Martina Cole, Jack Wolf and Irving Finkel interviews

In this edition of Book Talk, Ryan Van Winkle talks modern day crime with Martina Cole, 18th century science with Jack Wolf, and ancient Memopotamian stories with Irving Finkel.

Martina Cole is a legendary British crime writer. She's the author of 21 books, including her most recent novel The Good Life.

Cole discusses her background, how she stays up-to-date with the changing criminal world and her attraction to writing about criminals and prison life rather than from the police perspective: "I prefer writing from the perspective of the criminal, I think they're much more exciting people to write about... You know in my book who's bad and who's not."

As one of the most borrowed - and stolen! - authors in prison libraries, Cole also discusses her work in prisons and why she's encouraging prisoners to escape (with a book!)

As one of the most borrowed - and stolen! - authors in prison libraries, Cole also discusses her work in prisons and why she's encouraging prisoners to escape (with a book!)

Jack Wolf, whose debut novel The Tale of Raw Head and Bloody Bones, takes us back to 1750, a time where medieval superstition was on the way out and modern rationalist thinking on the way in. Wolf's protagonist, Tristan Hart, is a conflicted man caught between science and superstition.

Wolf talks about conveying the mental pain of the character and also how he coped with writing a novel while keeping the language of the book as authentic as possible. "You just write. It becomes as instinctive as speaking the language I speak now".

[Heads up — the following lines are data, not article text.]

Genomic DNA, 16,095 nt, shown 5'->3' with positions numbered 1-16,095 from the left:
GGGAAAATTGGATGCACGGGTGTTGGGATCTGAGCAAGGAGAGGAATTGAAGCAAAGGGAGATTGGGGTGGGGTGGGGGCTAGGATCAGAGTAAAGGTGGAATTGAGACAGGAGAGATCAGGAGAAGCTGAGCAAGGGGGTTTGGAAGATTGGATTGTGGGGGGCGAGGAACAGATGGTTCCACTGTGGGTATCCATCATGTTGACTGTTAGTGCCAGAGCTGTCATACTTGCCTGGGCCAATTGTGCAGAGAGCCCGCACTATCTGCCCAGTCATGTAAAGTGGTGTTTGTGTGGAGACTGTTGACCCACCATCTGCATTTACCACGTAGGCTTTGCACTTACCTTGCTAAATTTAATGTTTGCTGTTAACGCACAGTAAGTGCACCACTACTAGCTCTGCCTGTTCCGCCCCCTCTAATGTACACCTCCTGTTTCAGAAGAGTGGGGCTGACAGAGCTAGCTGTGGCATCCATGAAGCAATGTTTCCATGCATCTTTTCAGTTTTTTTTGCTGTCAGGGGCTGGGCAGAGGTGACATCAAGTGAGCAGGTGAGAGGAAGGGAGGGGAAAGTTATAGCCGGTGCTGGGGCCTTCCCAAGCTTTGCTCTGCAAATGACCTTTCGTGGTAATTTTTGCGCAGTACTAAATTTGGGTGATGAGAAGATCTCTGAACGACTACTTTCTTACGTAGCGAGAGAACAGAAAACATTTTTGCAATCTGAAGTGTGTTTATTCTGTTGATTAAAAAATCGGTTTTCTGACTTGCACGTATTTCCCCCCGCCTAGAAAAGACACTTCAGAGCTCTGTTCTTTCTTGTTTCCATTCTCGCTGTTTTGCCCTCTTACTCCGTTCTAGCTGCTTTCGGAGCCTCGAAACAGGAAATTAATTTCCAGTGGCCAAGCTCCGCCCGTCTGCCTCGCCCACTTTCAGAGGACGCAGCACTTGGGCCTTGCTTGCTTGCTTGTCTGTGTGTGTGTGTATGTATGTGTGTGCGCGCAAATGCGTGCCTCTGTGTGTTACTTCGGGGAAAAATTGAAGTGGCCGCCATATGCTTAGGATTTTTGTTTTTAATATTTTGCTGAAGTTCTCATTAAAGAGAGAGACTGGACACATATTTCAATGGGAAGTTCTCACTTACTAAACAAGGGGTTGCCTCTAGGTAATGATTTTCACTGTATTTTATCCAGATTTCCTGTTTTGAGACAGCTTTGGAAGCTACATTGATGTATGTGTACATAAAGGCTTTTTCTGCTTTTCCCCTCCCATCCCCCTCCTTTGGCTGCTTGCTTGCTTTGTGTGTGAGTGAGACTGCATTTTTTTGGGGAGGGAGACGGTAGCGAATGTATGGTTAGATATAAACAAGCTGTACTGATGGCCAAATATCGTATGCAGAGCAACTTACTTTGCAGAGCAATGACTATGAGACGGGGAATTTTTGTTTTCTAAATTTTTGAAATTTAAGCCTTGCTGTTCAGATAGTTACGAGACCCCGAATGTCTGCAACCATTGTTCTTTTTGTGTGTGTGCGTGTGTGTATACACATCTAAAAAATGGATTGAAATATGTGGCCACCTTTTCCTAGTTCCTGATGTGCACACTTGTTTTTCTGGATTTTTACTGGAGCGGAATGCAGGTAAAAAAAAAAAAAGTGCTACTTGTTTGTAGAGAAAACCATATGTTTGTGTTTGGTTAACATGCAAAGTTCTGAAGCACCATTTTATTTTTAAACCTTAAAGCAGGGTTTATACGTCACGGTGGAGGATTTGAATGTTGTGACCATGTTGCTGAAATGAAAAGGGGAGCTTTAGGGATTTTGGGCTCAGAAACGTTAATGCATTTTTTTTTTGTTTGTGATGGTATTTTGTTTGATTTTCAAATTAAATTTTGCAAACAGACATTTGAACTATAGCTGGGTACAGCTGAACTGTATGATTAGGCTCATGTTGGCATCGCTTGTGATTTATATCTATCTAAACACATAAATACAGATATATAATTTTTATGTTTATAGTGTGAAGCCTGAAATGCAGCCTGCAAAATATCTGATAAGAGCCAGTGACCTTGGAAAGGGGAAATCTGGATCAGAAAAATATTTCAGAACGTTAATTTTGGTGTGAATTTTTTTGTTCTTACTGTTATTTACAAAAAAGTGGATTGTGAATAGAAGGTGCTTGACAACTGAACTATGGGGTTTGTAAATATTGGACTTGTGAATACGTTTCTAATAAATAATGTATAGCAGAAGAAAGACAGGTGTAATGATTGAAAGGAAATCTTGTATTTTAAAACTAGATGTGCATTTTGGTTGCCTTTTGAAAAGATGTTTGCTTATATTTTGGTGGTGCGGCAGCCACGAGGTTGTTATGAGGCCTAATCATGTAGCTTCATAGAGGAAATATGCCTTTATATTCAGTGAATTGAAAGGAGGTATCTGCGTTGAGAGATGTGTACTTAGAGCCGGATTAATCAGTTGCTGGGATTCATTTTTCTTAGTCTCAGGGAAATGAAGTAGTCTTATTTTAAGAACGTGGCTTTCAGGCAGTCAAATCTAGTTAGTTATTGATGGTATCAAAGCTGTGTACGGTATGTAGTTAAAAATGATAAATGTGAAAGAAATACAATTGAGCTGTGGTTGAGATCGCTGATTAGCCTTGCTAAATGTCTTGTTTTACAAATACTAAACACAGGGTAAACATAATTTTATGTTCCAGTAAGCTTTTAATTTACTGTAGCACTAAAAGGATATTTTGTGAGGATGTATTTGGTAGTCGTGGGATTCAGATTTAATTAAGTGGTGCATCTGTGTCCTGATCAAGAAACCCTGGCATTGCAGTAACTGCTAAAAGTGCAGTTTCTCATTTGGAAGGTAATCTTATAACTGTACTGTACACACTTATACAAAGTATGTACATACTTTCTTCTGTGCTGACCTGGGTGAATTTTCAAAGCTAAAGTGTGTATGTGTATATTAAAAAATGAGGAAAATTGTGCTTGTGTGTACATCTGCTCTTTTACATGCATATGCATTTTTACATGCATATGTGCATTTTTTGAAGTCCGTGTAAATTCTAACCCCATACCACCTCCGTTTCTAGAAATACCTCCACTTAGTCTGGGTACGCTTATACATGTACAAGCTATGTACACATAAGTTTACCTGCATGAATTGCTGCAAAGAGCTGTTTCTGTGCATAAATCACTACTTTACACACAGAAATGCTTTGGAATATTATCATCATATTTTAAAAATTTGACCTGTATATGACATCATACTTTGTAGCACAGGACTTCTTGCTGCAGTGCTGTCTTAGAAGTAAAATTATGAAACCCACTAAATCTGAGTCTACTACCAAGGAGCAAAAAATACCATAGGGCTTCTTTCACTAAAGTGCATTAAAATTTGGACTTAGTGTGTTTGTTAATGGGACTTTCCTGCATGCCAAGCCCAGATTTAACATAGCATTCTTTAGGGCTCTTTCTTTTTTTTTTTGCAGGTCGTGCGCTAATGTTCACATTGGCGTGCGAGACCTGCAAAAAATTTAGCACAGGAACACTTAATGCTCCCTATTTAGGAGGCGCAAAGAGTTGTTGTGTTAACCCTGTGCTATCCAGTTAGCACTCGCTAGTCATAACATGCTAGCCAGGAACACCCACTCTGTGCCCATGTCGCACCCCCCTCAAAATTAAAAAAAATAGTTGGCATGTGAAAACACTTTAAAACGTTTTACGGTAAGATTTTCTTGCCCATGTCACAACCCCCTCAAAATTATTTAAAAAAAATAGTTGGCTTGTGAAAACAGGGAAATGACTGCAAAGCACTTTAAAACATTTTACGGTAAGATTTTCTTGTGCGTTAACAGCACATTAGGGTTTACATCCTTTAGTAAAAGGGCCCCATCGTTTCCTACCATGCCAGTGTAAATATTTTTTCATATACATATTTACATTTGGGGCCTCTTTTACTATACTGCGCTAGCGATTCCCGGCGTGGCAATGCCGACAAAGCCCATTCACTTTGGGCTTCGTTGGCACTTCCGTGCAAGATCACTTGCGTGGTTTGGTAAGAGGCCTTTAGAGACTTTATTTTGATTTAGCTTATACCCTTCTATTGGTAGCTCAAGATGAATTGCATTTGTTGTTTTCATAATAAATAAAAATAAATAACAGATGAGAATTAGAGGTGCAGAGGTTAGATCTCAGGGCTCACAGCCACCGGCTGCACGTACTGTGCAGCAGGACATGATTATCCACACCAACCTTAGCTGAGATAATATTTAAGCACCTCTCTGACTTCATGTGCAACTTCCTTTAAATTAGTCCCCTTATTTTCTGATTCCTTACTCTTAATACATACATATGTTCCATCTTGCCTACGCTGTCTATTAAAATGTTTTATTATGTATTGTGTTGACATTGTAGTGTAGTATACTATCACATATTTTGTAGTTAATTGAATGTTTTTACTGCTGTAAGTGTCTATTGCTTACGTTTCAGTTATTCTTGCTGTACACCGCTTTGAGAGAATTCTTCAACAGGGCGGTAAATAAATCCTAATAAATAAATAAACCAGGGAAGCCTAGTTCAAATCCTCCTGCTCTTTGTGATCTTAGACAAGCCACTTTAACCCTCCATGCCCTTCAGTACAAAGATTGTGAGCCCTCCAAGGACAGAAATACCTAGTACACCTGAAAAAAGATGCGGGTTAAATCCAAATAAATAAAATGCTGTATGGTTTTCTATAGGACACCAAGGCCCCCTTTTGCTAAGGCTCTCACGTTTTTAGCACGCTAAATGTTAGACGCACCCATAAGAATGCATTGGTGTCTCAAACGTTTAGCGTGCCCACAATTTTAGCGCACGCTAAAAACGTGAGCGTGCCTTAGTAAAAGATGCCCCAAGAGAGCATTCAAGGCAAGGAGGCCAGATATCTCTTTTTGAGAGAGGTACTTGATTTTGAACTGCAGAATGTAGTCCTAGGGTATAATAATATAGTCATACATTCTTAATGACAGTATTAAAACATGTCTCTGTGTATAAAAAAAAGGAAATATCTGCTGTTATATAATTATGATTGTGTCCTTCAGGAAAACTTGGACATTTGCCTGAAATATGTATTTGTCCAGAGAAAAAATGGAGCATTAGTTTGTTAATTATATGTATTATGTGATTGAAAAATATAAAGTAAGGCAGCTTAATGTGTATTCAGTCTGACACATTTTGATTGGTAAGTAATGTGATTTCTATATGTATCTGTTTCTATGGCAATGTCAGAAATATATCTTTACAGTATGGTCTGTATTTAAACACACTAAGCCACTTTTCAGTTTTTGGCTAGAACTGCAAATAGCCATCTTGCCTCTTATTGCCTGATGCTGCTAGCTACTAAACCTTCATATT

Finally, Ryan talks to Irving Finkel, a curator at the British Museum in London whose book The Ark Before Noah: Decoding the Story of the Flood looks at the origins of the Biblical story of Noah's Ark.

After deciphering a cuneiform tablet brought into the British Museum, Finkel discovered that it was the beginning of the flood story. While the story of Noah in the Bible is a universally known narrative, the tablet demonstrates that the ancient Mesopotamians knew a very similar story 1000 years before the Bible came into being.

Finkel discusses the strong literary link and striking similarities between the stories and his theory about how the Babylonian story developed into the biblical version that we know today.

Podcast contents
00:00 - 00:58 Introduction
00:58 - 10:22 Martina Cole
10:22 - 20:18 Jack Wolf
20:18 - 30:00 Irving Finkel

Discover more
The Six Book Challenge
Follow Martina Cole on Twitter @martinacole
Find out more about the Babylonian mind from Irving Finkel (YouTube)

Filed In: Book Talk Tags: book talk, interviews